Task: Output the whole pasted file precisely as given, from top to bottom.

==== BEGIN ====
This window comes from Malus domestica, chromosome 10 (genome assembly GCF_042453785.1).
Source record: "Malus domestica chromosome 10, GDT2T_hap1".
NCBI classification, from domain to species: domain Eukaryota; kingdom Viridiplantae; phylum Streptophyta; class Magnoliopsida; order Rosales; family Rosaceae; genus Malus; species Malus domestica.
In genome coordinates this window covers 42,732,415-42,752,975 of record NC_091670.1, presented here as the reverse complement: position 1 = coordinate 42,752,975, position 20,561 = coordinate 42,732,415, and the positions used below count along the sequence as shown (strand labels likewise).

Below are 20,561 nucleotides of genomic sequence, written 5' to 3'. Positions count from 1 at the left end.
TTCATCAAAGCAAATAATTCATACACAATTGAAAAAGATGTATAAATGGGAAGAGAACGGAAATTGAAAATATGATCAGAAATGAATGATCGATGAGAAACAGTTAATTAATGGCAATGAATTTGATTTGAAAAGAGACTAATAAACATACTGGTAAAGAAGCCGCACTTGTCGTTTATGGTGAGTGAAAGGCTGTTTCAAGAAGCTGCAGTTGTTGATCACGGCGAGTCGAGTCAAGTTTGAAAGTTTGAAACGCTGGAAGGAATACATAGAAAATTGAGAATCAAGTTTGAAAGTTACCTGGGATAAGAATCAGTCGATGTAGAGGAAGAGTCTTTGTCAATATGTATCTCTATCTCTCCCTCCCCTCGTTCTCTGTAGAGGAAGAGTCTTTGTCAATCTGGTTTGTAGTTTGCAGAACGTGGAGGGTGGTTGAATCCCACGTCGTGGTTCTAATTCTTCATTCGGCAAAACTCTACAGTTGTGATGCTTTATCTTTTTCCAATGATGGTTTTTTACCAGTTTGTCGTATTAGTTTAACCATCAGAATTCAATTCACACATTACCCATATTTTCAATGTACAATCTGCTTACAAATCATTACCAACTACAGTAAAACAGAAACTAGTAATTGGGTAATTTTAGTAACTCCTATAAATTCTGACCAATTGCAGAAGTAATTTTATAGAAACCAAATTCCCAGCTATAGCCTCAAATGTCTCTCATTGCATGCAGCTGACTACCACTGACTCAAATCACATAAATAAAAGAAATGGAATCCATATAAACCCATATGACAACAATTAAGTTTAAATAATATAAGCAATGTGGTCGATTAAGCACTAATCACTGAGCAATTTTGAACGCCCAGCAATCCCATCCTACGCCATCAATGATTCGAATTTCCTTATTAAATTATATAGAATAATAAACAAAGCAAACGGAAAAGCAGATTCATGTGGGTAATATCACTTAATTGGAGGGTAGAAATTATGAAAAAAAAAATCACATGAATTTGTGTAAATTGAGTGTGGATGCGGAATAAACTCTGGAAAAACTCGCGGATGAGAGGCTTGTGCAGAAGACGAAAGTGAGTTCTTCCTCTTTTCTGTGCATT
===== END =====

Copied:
This window comes from Malus domestica, chromosome 10 (genome assembly GCF_042453785.1).
Source record: "Malus domestica chromosome 10, GDT2T_hap1".
NCBI classification, from domain to species: domain Eukaryota; kingdom Viridiplantae; phylum Streptophyta; class Magnoliopsida; order Rosales; family Rosaceae; genus Malus; species Malus domestica.
In genome coordinates this window covers 42,732,415-42,752,975 of record NC_091670.1, presented here as the reverse complement: position 1 = coordinate 42,752,975, position 20,561 = coordinate 42,732,415, and the positions used below count along the sequence as shown (strand labels likewise).

Below are 20,561 nucleotides of genomic sequence, written 5' to 3'. Positions count from 1 at the left end.
TTCATCAAAGCAAATAATTCATACACAATTGAAAAAGATGTATAAATGGGAAGAGAACGGAAATTGAAAATATGATCAGAAATGAATGATCGATGAGAAACAGTTAATTAATGGCAATGAATTTGATTTGAAAAGAGACTAATAAACATACTGGTAAAGAAGCCGCACTTGTCGTTTATGGTGAGTGAAAGGCTGTTTCAAGAAGCTGCAGTTGTTGATCACGGCGAGTCGAGTCAAGTTTGAAAGTTTGAAACGCTGGAAGGAATACATAGAAAATTGAGAATCAAGTTTGAAAGTTACCTGGGATAAGAATCAGTCGATGTAGAGGAAGAGTCTTTGTCAATATGTATCTCTATCTCTCCCTCCCCTCGTTCTCTGTAGAGGAAGAGTCTTTGTCAATCTGGTTTGTAGTTTGCAGAACGTGGAGGGTGGTTGAATCCCACGTCGTGGTTCTAATTCTTCATTCGGCAAAACTCTACAGTTGTGATGCTTTATCTTTTTCCAATGATGGTTTTTTACCAGTTTGTCGTATTAGTTTAACCATCAGAATTCAATTCACACATTACCCATATTTTCAATGTACAATCTGCTTACAAATCATTACCAACTACAGTAAAACAGAAACTAGTAATTGGGTAATTTTAGTAACTCCTATAAATTCTGACCAATTGCAGAAGTAATTTTATAGAAACCAAATTCCCAGCTATAGCCTCAAATGTCTCTCATTGCATGCAGCTGACTACCACTGACTCAAATCACATAAATAAAAGAAATGGAATCCATATAAACCCATATGACAACAATTAAGTTTAAATAATATAAGCAATGTGGTCGATTAAGCACTAATCACTGAGCAATTTTGAACGCCCAGCAATCCCATCCTACGCCATCAATGATTCGAATTTCCTTATTAAATTATATAGAATAATAAACAAAGCAAACGGAAAAGCAGATTCATGTGGGTAATATCACTTAATTGGAGGGTAGAAATTATGAAAAAAAAAATCACATGAATTTGTGTAAATTGAGTGTGGATGCGGAATAAACTCTGGAAAAACTCGCGGATGAGAGGCTTGTGCAGAAGACGAAAGTGAGTTCTTCCTCTTTTCTGTGCATT